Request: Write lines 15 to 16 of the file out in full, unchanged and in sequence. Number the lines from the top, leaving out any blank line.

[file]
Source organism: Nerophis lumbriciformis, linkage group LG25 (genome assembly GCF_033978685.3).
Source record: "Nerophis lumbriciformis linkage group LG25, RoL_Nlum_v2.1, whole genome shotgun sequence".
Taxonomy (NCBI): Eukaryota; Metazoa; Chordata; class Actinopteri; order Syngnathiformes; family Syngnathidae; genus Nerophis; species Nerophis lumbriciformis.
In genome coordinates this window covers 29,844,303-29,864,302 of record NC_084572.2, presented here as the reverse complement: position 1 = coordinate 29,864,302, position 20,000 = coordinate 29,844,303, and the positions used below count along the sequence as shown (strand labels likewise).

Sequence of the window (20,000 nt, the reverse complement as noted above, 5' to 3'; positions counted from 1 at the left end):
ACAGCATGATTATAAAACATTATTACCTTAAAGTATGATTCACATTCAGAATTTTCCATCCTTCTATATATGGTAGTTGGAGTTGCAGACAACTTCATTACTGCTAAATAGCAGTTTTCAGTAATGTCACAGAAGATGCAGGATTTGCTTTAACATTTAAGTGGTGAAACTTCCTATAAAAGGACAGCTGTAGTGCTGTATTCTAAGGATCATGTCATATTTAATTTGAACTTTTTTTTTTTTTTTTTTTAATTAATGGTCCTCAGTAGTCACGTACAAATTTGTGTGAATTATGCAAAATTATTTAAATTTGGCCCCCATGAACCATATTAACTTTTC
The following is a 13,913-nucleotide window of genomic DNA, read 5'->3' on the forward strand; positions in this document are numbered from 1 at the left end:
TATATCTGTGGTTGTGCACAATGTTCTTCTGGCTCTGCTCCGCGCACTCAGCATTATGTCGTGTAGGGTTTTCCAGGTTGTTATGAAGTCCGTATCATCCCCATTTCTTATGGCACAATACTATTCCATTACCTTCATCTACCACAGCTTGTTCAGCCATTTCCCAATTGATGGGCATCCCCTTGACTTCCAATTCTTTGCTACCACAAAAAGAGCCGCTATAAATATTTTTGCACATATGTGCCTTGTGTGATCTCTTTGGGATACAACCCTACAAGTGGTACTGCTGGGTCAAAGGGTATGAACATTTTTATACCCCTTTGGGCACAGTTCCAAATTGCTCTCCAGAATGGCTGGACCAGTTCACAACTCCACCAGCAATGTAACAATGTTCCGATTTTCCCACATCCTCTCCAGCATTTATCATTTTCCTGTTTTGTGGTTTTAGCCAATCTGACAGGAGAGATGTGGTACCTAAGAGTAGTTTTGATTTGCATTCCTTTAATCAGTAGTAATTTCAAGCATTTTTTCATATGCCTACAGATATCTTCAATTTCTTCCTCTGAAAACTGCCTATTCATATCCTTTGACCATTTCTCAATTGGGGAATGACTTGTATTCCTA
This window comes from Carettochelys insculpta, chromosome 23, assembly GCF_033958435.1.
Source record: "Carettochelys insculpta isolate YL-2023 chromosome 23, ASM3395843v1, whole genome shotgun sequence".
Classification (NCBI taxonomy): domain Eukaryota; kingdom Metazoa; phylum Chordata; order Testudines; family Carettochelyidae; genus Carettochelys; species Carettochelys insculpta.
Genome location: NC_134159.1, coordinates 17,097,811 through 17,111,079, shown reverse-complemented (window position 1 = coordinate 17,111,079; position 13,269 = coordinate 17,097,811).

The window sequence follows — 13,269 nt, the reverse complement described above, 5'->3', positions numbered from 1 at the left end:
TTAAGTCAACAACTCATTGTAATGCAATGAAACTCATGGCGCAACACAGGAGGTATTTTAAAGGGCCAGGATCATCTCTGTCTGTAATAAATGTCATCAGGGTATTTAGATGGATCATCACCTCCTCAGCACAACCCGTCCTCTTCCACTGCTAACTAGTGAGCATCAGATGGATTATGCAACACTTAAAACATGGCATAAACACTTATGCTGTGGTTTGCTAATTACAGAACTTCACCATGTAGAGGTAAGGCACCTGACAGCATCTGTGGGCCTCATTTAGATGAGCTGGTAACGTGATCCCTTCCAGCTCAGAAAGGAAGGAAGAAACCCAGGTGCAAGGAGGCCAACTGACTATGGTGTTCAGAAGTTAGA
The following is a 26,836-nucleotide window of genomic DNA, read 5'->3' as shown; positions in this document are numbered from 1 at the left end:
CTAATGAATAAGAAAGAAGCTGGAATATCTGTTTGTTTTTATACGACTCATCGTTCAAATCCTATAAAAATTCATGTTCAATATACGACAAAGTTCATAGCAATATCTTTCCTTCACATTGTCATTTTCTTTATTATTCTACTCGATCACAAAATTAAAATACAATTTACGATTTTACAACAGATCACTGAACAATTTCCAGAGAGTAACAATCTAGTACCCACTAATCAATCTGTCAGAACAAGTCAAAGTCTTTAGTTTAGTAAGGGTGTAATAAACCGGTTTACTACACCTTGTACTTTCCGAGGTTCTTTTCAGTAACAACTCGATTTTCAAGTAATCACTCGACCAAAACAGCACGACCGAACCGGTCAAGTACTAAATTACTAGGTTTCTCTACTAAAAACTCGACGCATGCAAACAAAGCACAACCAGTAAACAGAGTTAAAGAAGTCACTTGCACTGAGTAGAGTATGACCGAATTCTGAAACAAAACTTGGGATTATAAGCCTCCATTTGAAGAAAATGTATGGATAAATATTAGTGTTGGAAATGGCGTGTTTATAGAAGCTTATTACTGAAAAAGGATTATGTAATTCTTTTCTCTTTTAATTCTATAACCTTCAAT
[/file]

The following is a 26,836-nucleotide window of genomic DNA, read 5'->3' as shown; positions in this document are numbered from 1 at the left end:
CTAATGAATAAGAAAGAAGCTGGAATATCTGTTTGTTTTTATACGACTCATCGTTCAAATCCTATAAAAATTCATGTTCAATATACGACAAAGTTCATAGCAATATCTTTCCTTCACATTGTCATTTTCTTTATTATTCTACTCGATCACAAAATTAAAATACAATTTACGATTTTACAACAGATCACTGAACAATTTCCAGAGAGTAACAATCTAGTACCCACTAATCAATCTGTCAGAACAAGTCAAAGTCTTTAGTTTAGTAAGGGTGTAATAAACCGGTTTACTACACCTTGTACTTTCCGAGGTTCTTTTCAGTAACAACTCGATTTTCAAGTAATCACTCGACCAAAACAGCACGACCGAACCGGTCAAGTACTAAATTACTAGGTTTCTCTACTAAAAACTCGACGCATGCAAACAAAGCACAACCAGTAAACAGAGTTAAAGAAGTCACTTGCACTGAGTAGAGTATGACCGAATTCTGAAACAAAACTTGGGATTATAAGCCTCCATTTGAAGAAAATGTATGGATAAATATTAGTGTTGGAAATGGCGTGTTTATAGAAGCTTATTACTGAAAAAGGATTATGTAATTCTTTTCTCTTTTAATTCTATAACCTTCAAT